In the bucket, add about 2-3 cups of water to the coconut coir to help it break down. Use your hands or a clean towel to mix up the coconut coir until all the clumps are gone and the material is moist. Do not over water the mixture. It should be damp, not wet.
Add pre-dampened material to the solids container and it should fill up to the level of the agitator bar when horizontal. Do not overfill pas the agitator bar.
Where can you buy composting material? You can buy both coconut coir and peat moss from local gardening or home improvement stores, or you can purchase them on Amazon.
How much does a Nature’s Head Composting Toilet Cost?
As we’ve already mentioned, it ain’t cheap.
The cost of the Nature’s Head composting toilet is: $960
That includes the toilet itself as well as most of the components you’ll need to install it (like tubing, a micro fan, and a handle). You’ll also receive a small spray bottle for cleaning.
We want you to be prepared — down to the penny — of how much a Nature’s Head costs, so we’re sharing some additional expenses we had for the installation.
Plywood for the box = $37.38
Part of a Continuous Hinge for wooden lid = $10.78
Screen Repair Patch (used to keep bugs from flying up the vent) = $6.98
L-Brackets/Corner Brace 20-pack (for securing to the floor) = $9.69
Coconut Coir Brick = $23.44
Small bolt for securing lid when open = $6.25
Total Additional Costs = $94.52 (many of these items can be used in other van projects or will last for multiple uses like the coconut coir)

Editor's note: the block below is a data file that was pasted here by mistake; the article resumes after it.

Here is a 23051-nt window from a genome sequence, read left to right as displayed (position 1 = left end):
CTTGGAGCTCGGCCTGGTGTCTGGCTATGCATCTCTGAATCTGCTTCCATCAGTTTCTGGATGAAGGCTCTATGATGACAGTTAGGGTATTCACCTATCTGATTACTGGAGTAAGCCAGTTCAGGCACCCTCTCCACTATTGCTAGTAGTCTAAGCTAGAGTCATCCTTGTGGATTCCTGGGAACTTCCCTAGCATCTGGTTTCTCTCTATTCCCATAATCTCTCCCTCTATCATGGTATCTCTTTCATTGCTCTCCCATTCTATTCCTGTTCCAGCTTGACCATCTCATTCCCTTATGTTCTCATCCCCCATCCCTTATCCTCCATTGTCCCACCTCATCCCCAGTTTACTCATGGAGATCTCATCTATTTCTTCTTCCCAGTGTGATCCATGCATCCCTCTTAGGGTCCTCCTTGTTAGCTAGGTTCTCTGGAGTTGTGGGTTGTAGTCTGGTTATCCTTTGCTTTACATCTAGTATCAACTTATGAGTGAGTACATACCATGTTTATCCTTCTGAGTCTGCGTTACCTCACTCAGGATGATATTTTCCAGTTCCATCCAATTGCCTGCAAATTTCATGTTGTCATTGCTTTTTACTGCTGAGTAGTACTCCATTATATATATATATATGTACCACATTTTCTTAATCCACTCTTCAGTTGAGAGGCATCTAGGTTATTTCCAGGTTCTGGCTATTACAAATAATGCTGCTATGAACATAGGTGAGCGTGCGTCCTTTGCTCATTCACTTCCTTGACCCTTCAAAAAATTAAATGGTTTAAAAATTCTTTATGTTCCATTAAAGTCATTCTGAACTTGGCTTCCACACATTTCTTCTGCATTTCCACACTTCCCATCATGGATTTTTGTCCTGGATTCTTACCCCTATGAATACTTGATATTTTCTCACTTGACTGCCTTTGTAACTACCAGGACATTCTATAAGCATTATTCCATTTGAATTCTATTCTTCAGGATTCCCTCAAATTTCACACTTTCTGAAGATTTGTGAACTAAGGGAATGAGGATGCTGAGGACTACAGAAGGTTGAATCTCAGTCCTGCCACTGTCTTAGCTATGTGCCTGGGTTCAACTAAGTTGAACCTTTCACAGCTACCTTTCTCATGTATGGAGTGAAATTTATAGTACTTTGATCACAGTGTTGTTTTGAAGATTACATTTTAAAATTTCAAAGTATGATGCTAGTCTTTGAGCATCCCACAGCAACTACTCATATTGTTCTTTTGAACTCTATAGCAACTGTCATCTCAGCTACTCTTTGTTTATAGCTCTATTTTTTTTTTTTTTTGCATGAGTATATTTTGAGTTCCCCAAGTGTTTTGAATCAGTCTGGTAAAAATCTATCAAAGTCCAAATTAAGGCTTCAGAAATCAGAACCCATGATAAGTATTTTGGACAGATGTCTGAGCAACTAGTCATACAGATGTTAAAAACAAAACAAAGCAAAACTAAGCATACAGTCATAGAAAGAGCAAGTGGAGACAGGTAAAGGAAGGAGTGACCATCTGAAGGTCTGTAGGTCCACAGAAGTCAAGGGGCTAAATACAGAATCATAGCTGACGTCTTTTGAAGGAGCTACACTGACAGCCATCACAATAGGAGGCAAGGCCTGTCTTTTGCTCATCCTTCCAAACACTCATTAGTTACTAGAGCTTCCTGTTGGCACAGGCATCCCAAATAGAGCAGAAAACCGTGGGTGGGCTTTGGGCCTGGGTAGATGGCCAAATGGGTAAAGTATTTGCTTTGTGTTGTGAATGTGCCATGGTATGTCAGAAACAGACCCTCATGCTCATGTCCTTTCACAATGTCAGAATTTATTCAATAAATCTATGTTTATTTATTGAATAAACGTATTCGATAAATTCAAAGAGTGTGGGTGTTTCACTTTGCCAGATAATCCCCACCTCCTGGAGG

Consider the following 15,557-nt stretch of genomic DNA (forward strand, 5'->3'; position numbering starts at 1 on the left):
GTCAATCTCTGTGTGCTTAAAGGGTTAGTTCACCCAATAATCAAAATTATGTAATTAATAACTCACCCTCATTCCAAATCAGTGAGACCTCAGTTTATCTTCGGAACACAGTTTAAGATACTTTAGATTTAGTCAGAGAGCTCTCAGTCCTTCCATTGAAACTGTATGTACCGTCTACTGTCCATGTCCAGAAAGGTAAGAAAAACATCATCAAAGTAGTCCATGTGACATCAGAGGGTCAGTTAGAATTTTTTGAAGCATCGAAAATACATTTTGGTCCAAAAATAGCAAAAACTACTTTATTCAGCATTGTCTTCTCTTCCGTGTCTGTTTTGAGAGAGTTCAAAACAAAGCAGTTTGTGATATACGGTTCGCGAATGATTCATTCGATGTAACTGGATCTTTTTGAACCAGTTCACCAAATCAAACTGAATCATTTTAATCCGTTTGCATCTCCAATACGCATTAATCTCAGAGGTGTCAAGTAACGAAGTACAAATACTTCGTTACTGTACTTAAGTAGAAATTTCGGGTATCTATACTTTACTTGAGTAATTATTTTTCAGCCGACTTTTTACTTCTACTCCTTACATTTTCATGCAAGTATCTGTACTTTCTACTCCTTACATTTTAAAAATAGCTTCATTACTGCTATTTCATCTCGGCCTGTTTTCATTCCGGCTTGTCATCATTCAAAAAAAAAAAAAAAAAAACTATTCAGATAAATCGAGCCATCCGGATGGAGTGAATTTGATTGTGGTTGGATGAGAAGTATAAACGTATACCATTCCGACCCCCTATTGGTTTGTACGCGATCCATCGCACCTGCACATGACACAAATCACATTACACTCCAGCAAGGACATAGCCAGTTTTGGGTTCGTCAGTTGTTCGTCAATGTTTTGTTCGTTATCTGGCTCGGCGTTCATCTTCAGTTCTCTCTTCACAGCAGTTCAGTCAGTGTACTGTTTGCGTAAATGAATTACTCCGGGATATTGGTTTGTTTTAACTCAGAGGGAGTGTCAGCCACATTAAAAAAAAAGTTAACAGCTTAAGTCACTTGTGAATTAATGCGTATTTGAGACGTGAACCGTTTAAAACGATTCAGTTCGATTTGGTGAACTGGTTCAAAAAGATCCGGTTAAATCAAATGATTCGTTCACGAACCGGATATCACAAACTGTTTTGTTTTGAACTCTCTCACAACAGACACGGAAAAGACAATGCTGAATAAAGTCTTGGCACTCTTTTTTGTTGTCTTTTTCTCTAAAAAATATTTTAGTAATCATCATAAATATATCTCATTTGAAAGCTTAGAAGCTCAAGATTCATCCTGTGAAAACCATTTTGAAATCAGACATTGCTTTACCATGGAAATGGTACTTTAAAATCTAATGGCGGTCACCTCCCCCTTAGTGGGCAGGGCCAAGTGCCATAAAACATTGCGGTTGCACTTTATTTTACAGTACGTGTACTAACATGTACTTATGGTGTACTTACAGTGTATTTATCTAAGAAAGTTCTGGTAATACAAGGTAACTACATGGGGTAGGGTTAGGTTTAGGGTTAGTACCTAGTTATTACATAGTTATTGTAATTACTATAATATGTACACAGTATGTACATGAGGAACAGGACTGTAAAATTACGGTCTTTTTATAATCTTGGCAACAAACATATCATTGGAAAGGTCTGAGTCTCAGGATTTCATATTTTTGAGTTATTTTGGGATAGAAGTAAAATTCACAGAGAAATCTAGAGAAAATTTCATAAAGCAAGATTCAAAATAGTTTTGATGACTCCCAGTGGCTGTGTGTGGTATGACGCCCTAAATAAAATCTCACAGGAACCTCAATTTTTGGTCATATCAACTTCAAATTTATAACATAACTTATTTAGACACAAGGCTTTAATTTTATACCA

Is it worth the price?
The answer to this question is obviously a subjective one, but in our opinion, it is well worth the price to have a toilet in our van that functions well, requires little maintenance, and doesn’t smell.
It allows us the freedom to camp anywhere we want and not have to worry about finding a place to do our business. I never thought I would spend nearly $1,000 on a toilet, but I’ve gotta say, I think it was a worthwhile investment.
First, be sure you know exactly what your total budget is (we have a handy guide to help you figure out a van build budget), and determine from there if it makes sense to spend this kind of money on a toilet.
If you do have room in your budget, we think you’ll be happy with this purchase. We certainly are.
Still unsure? We compared all different types of campervan toilets and have shared the pros and cons of each. Hopefully that will help you decide if the Nature’s Head is for you or if there’s a different toilet that would meet your needs.
Nature’s Head composting toilet dimensions
Above are the sketches from the installation guide. Here are the dimensions of the Nature’s Head composting toilet:
Height: 21 inches
Length (front to back): 19 inches
Width (with standard handle): 21 inches
Width (with spider handle): 19 inches
The dimensions can be up to 4% off due to the plastic molding process. If you are building a box or a drawer for the toilet in your campervan, you do have to account for the space needed to open the lid, remove the seat unit, remove the liquids container, and adequate space for the venting hose and spider handle.